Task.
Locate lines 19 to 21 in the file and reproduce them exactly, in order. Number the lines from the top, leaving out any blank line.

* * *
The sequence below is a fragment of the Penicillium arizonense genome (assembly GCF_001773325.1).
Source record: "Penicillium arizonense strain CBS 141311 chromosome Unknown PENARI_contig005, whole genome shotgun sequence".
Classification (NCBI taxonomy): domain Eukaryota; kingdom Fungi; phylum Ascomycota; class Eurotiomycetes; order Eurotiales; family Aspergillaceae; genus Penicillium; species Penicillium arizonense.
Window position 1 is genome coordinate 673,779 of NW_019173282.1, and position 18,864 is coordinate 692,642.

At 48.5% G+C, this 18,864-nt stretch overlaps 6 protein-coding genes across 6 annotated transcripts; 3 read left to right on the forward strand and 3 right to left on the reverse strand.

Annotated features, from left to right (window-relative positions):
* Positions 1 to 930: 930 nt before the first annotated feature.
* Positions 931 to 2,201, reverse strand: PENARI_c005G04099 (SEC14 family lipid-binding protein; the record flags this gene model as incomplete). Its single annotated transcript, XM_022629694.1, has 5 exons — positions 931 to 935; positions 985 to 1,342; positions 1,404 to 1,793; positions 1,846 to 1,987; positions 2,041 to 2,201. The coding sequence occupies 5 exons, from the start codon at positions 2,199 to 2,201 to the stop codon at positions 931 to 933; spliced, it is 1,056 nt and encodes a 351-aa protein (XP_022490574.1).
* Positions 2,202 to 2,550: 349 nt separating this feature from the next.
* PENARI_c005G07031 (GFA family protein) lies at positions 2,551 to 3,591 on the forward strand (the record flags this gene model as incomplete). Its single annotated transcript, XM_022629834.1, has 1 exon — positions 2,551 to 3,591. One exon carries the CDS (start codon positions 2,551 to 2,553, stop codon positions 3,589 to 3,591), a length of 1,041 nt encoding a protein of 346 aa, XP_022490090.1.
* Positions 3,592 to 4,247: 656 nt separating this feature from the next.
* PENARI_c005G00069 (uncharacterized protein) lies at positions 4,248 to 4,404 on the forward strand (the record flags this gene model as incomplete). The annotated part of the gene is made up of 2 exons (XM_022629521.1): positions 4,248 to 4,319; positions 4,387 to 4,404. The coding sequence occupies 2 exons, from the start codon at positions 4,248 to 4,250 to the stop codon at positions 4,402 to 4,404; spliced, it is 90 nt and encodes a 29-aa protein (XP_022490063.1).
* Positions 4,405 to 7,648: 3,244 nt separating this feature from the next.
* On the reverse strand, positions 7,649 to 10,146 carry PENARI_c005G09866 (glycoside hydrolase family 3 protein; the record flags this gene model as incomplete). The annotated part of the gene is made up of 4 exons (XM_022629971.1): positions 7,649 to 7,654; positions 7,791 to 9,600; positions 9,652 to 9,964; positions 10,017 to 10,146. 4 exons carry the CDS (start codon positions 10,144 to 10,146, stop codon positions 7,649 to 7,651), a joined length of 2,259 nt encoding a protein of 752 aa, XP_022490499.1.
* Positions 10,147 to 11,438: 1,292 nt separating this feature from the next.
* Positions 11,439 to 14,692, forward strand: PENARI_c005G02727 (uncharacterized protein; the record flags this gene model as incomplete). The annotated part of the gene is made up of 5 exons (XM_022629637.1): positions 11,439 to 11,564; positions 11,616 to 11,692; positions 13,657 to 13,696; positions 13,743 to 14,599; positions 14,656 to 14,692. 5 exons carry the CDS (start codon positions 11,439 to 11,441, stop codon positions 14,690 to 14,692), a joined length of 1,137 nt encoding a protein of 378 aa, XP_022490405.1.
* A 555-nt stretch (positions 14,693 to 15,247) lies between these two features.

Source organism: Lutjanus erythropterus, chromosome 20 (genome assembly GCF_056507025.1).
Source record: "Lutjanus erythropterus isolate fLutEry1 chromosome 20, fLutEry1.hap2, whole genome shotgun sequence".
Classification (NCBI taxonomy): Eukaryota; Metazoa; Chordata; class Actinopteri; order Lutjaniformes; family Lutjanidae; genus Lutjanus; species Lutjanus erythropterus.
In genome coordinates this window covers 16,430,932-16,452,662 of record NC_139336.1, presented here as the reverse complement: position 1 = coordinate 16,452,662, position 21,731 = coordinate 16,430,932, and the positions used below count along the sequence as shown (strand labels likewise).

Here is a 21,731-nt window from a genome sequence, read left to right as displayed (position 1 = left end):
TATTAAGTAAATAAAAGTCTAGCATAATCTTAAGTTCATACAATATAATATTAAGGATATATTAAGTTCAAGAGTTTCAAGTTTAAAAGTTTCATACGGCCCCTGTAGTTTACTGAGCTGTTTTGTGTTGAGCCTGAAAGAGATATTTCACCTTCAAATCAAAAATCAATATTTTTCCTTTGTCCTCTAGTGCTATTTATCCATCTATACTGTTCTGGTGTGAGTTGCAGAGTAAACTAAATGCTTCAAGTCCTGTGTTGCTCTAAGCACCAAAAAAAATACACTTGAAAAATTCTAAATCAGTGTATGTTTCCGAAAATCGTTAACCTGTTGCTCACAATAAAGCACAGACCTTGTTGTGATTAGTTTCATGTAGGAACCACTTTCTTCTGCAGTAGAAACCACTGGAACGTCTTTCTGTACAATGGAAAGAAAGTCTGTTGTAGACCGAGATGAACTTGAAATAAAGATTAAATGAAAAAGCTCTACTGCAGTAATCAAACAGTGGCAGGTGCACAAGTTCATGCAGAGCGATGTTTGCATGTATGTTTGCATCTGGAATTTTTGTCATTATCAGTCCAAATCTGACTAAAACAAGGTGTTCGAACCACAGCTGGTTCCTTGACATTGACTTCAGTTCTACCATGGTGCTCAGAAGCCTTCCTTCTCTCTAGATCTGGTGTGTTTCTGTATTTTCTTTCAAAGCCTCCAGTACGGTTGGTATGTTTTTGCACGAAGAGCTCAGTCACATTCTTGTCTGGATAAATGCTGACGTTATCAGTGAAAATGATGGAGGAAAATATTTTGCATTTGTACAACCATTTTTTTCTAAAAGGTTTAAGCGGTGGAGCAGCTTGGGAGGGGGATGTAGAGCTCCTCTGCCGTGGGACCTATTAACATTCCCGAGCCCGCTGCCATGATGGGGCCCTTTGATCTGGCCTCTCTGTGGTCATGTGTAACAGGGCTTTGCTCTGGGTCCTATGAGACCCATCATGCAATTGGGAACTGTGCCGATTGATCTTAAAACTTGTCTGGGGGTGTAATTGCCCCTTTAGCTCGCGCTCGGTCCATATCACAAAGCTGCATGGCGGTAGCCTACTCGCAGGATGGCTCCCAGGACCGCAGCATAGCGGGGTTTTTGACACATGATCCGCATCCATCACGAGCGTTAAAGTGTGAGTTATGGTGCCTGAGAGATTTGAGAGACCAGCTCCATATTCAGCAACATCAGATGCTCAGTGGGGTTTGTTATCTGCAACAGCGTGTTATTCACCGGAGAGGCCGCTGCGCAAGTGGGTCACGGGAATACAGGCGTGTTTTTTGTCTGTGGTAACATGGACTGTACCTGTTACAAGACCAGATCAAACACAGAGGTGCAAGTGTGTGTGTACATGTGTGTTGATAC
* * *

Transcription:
Source record: "Lutjanus erythropterus isolate fLutEry1 chromosome 20, fLutEry1.hap2, whole genome shotgun sequence".
Classification (NCBI taxonomy): Eukaryota; Metazoa; Chordata; class Actinopteri; order Lutjaniformes; family Lutjanidae; genus Lutjanus; species Lutjanus erythropterus.
In genome coordinates this window covers 16,430,932-16,452,662 of record NC_139336.1, presented here as the reverse complement: position 1 = coordinate 16,452,662, position 21,731 = coordinate 16,430,932, and the positions used below count along the sequence as shown (strand labels likewise).